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A Gas diffusion through a semi permeable membrane

  1. Jun 20, 2017 #1
    Say I have a small solid polymer container filled with gas A. The walls of the container are semi-permeable, so gas A on inside can't get through/out. On the outside, gas B at atmospheric pressure, which can migrate through the membranes of container. Pressure inside the container is 0,6 bar. Will gas diffusion of gas B from the outside to the inside bring the container up to 1,6 bar? Is the driving "force" here the partial pressure difference of gas B in- and outside or will gas B migrate inwards untill total pressure inside equals the total pressure outside and stop at 1 bar? And what if the solid container exerts a counter pressure because it wants to go back to its original state?
     
    Last edited: Jun 20, 2017
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  3. Jun 20, 2017 #2

    Charles Link

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    From what I could find (in a google) on osmotic pressure, it would suggest that the equilibrium point would be one atmosphere of any gas on either side of the membrane. However, from what I know about diffusion and Fick's law, the flow would continue until the pressure of gas B was one atmosphere on both sides. It's an interesting question, and I think the correct answer is the one atmosphere of gas B answer. ## \\ ## In the case of osmotic pressure, I think the analysis there might not apply because it is working with the flow of liquids, and the conclusion is that there is no liquid flow when hydrostatic equilibrium is achieved by balancing the osmotic pressure.
     
    Last edited: Jun 20, 2017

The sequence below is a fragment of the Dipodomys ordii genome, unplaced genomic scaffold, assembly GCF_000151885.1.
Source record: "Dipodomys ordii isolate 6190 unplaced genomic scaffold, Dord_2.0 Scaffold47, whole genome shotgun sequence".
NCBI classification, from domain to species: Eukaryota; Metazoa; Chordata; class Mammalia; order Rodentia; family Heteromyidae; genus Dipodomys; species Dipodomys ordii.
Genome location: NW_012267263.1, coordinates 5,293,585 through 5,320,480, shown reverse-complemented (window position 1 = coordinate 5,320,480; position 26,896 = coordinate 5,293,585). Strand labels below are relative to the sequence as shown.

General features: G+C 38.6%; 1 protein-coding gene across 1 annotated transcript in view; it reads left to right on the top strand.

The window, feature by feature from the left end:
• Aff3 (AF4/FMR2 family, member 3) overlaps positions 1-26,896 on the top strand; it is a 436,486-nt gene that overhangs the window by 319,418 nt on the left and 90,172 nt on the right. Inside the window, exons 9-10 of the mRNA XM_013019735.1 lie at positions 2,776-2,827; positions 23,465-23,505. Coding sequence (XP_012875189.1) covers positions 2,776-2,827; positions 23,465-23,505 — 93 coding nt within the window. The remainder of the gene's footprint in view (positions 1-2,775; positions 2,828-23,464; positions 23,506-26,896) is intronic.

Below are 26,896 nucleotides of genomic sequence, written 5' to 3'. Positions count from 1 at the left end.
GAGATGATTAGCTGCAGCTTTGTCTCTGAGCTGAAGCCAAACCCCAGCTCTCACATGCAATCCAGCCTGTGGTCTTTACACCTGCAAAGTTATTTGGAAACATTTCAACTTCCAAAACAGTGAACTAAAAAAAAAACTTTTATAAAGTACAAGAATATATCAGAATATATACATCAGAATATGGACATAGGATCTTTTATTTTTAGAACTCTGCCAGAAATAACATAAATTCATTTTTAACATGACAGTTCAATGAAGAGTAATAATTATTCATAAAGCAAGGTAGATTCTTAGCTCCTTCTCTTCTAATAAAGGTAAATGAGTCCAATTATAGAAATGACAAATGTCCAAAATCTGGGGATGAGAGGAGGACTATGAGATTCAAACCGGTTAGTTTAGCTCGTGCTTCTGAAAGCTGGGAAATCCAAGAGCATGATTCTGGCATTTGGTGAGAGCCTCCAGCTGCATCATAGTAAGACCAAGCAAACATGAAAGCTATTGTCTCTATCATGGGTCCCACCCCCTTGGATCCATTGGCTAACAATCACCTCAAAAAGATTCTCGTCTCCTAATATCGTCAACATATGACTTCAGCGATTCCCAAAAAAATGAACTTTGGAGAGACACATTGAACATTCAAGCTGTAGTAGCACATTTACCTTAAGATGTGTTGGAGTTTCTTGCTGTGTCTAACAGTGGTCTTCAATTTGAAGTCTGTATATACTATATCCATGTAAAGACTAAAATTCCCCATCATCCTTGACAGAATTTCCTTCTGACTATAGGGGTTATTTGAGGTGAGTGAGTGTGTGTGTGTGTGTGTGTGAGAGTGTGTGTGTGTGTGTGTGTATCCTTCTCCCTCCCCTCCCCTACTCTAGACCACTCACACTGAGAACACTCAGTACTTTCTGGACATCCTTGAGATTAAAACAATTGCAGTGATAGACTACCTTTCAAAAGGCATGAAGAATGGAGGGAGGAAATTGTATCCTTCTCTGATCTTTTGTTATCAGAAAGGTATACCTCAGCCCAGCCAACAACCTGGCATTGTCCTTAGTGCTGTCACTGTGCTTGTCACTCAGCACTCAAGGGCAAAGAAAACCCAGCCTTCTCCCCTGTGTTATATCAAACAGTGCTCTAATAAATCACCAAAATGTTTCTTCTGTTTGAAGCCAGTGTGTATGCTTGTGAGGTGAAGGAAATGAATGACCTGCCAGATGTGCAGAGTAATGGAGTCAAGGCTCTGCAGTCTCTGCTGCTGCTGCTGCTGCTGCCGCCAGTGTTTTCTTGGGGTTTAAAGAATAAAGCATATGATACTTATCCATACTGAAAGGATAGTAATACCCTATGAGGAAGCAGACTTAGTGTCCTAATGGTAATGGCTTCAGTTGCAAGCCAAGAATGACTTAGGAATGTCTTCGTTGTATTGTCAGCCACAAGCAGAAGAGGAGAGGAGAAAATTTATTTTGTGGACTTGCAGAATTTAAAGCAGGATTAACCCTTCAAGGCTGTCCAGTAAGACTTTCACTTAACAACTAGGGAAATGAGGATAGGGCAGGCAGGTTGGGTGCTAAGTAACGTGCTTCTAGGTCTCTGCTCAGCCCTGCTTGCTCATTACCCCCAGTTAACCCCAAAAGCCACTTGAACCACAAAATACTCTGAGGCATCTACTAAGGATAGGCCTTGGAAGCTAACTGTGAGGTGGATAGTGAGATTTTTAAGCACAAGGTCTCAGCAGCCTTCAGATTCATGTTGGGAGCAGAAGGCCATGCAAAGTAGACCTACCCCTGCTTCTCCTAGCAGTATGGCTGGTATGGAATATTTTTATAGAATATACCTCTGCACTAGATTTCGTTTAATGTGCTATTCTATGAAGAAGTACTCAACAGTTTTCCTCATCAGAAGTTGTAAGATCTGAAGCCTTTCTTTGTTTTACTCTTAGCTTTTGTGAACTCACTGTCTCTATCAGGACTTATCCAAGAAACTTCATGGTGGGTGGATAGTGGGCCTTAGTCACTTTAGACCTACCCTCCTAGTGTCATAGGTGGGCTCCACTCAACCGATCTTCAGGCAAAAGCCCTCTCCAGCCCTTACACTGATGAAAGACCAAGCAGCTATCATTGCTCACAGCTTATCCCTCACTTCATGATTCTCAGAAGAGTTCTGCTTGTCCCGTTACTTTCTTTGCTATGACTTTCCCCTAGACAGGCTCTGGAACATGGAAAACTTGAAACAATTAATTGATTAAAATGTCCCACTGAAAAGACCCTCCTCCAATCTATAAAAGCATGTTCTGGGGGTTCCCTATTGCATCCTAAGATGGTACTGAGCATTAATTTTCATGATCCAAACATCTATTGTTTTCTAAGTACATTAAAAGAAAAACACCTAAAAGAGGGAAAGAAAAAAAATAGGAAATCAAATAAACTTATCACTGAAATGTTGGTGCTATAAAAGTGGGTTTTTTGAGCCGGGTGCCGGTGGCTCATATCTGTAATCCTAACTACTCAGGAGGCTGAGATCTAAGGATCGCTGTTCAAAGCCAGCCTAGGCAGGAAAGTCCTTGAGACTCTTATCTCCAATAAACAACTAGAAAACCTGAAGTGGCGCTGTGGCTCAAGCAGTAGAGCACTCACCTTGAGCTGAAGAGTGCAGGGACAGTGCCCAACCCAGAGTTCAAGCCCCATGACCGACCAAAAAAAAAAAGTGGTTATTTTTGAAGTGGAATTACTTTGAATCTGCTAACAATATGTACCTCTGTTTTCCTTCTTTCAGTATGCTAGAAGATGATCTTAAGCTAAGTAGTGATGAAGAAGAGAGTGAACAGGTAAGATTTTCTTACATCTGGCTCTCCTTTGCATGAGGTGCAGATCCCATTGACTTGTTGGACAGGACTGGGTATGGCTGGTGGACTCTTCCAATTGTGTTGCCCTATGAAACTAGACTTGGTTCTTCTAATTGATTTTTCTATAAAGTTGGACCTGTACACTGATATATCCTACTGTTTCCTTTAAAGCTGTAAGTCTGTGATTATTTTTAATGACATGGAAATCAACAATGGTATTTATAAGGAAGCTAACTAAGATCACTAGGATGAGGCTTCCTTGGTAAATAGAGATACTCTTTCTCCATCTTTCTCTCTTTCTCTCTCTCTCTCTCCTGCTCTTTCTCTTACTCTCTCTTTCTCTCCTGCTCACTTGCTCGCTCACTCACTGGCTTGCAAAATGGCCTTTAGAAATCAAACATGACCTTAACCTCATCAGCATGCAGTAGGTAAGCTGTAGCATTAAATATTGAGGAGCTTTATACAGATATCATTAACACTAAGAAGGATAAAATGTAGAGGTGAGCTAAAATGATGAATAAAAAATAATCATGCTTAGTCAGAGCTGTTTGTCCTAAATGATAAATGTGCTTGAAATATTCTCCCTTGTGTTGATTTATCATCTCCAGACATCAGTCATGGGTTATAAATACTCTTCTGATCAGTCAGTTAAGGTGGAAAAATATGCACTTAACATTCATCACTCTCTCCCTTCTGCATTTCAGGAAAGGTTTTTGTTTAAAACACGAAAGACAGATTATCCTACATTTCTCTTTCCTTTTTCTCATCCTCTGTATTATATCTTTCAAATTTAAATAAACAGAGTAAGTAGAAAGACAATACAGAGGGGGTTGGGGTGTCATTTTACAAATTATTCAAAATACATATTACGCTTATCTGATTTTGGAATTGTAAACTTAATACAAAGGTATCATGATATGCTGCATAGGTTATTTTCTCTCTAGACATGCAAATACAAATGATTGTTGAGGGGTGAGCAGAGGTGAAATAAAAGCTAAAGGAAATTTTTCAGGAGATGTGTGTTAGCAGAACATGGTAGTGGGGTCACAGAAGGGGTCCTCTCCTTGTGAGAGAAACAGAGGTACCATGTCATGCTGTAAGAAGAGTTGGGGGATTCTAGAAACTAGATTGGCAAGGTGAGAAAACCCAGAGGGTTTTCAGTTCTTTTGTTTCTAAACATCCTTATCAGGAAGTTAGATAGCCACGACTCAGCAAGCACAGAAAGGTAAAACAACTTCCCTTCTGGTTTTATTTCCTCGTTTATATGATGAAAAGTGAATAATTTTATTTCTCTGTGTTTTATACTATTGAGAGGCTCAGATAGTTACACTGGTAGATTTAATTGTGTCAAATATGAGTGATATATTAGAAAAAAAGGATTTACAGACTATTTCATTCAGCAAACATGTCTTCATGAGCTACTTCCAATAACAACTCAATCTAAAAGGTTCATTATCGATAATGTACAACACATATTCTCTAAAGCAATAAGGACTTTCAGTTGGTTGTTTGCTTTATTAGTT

4. Jun 21, 2017 #3
    So that would mean if I blew a balloon with helium and left it for a period of time, the balloon would start swelling because of the O2 and N2 migrating inwards?
     
  5. Jun 21, 2017 #4

    Charles Link

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    No it would shrink because the helium is a smaller atom and is likely to be get through the barrier more easily than the ## N_2 ## and ## O_2 ##. You would also find if you did a very careful analysis of the gas about a week later that some ## N_2 ## and ## O_2 ## would get into the balloon. ## \\ ## One thing to remember with this diffusion is that it can be a very slow process=the computation determines the equilibrium condition, but it doesn't compute how long it might take for that state to be achieved. In the case of the helium, most of the helium has diffused out of the balloon long before the ## N_2 ## and ## O_2 ## pressure becomes appreciable inside. For the helium case, the more interesting experiment would be to fill a balloon with ## O_2 ## and ## N_2 ## and have it inside a container of helium, and see how quickly the helium gets into the balloon, especially if you used a thinner type of balloon that allowed the diffusion process to occur more quickly.
     
    Last edited: Jun 21, 2017
  6. Jun 22, 2017 #5
    So even if the pressure of the balloon and the atmosphere in the helium room are at 1 bar, the helium would continue to migrate in until the partial helium pressure is equalized? Doesn't the total pressure in the balloon, rising above the room pressure, prevent this from actually happening? Helium particels will still colide with O2 and N2 particels and diffuse outwards as fast as inwards?
     
  7. Jun 22, 2017 #6

    Charles Link

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    The rate of diffusion is determined by the difference in the particle densities (or partial pressures) of a specific type on both sides of the membrane. In the case of helium, it is likely to have a higher diffusion constant then nitrogen or oxygen. You could write a simplified diffusion equation : ## \frac{dN_{in}}{dt}=DA(P_{out}-P_{in}) ## where ## D ## is the diffusion constant for a particular gas for the membrane material that is being used, ## A ## is the area of the interface, and ## PV=NkT ## is how the number of atoms ## N ## relates to ## P ##. From this, you can see that equilibrium will be achieved when ## P_{out}=P_{in} ##. (## P ## here is the partial pressure for the specific gas.) The unknown here though is the diffusion constant ## D ##. If it is very small, it could take a long time to reach the equilibrium state=the diffusion process could be very slow. It could also be much different for nitrogen and oxygen than for helium.
     
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